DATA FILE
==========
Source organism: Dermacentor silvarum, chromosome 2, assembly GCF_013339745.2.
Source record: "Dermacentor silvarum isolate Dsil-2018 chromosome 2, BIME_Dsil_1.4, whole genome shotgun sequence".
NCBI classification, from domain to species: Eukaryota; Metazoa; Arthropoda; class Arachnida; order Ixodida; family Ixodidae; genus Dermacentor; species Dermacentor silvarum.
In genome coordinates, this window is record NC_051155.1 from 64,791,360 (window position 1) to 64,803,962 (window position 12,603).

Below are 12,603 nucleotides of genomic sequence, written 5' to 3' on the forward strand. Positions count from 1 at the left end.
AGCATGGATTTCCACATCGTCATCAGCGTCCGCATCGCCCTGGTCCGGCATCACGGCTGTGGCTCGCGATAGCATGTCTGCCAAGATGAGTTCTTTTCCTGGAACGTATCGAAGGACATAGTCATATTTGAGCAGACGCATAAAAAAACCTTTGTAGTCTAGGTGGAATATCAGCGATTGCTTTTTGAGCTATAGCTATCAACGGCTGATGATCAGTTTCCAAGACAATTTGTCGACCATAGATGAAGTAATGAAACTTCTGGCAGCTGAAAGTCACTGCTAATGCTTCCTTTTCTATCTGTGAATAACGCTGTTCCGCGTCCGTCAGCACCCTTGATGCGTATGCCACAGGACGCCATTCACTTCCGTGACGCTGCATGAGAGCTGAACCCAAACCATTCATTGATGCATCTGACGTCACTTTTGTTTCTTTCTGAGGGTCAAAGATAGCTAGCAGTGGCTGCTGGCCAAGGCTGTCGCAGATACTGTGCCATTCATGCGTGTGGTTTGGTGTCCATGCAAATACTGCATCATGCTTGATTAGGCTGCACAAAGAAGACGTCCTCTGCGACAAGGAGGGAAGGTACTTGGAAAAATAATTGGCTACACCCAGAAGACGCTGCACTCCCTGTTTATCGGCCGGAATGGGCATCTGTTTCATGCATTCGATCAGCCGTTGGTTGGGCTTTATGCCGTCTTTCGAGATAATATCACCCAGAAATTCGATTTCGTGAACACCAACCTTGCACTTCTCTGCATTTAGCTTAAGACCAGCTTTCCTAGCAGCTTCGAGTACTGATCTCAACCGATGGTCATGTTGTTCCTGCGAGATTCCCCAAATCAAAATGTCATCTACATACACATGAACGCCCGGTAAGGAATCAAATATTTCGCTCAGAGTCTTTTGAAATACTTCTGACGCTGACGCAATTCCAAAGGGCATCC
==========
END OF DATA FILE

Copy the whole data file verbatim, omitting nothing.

Source organism: Dermacentor silvarum, chromosome 2, assembly GCF_013339745.2.
Source record: "Dermacentor silvarum isolate Dsil-2018 chromosome 2, BIME_Dsil_1.4, whole genome shotgun sequence".
NCBI classification, from domain to species: Eukaryota; Metazoa; Arthropoda; class Arachnida; order Ixodida; family Ixodidae; genus Dermacentor; species Dermacentor silvarum.
In genome coordinates, this window is record NC_051155.1 from 64,791,360 (window position 1) to 64,803,962 (window position 12,603).

Below are 12,603 nucleotides of genomic sequence, written 5' to 3' on the forward strand. Positions count from 1 at the left end.
AGCATGGATTTCCACATCGTCATCAGCGTCCGCATCGCCCTGGTCCGGCATCACGGCTGTGGCTCGCGATAGCATGTCTGCCAAGATGAGTTCTTTTCCTGGAACGTATCGAAGGACATAGTCATATTTGAGCAGACGCATAAAAAAACCTTTGTAGTCTAGGTGGAATATCAGCGATTGCTTTTTGAGCTATAGCTATCAACGGCTGATGATCAGTTTCCAAGACAATTTGTCGACCATAGATGAAGTAATGAAACTTCTGGCAGCTGAAAGTCACTGCTAATGCTTCCTTTTCTATCTGTGAATAACGCTGTTCCGCGTCCGTCAGCACCCTTGATGCGTATGCCACAGGACGCCATTCACTTCCGTGACGCTGCATGAGAGCTGAACCCAAACCATTCATTGATGCATCTGACGTCACTTTTGTTTCTTTCTGAGGGTCAAAGATAGCTAGCAGTGGCTGCTGGCCAAGGCTGTCGCAGATACTGTGCCATTCATGCGTGTGGTTTGGTGTCCATGCAAATACTGCATCATGCTTGATTAGGCTGCACAAAGAAGACGTCCTCTGCGACAAGGAGGGAAGGTACTTGGAAAAATAATTGGCTACACCCAGAAGACGCTGCACTCCCTGTTTATCGGCCGGAATGGGCATCTGTTTCATGCATTCGATCAGCCGTTGGTTGGGCTTTATGCCGTCTTTCGAGATAATATCACCCAGAAATTCGATTTCGTGAACACCAACCTTGCACTTCTCTGCATTTAGCTTAAGACCAGCTTTCCTAGCAGCTTCGAGTACTGATCTCAACCGATGGTCATGTTGTTCCTGCGAGATTCCCCAAATCAAAATGTCATCTACATACACATGAACGCCCGGTAAGGAATCAAATATTTCGCTCAGAGTCTTTTGAAATACTTCTGACGCTGACGCAATTCCAAAGGGCATCC